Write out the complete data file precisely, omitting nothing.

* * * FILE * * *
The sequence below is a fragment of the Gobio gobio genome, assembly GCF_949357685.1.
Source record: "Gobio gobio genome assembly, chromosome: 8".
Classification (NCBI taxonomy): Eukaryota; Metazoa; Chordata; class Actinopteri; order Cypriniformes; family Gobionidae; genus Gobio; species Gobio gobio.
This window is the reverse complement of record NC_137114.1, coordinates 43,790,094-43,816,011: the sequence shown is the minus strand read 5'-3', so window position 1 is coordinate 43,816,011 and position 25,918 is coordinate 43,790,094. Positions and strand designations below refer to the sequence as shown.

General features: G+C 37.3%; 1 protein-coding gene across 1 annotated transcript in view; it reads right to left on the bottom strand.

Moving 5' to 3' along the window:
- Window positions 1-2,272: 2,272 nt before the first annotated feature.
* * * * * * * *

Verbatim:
The sequence below is a fragment of the Gobio gobio genome, assembly GCF_949357685.1.
Source record: "Gobio gobio genome assembly, chromosome: 8".
Classification (NCBI taxonomy): Eukaryota; Metazoa; Chordata; class Actinopteri; order Cypriniformes; family Gobionidae; genus Gobio; species Gobio gobio.
This window is the reverse complement of record NC_137114.1, coordinates 43,790,094-43,816,011: the sequence shown is the minus strand read 5'-3', so window position 1 is coordinate 43,816,011 and position 25,918 is coordinate 43,790,094. Positions and strand designations below refer to the sequence as shown.

General features: G+C 37.3%; 1 protein-coding gene across 1 annotated transcript in view; it reads right to left on the bottom strand.

Moving 5' to 3' along the window:
- Window positions 1-2,272: 2,272 nt before the first annotated feature.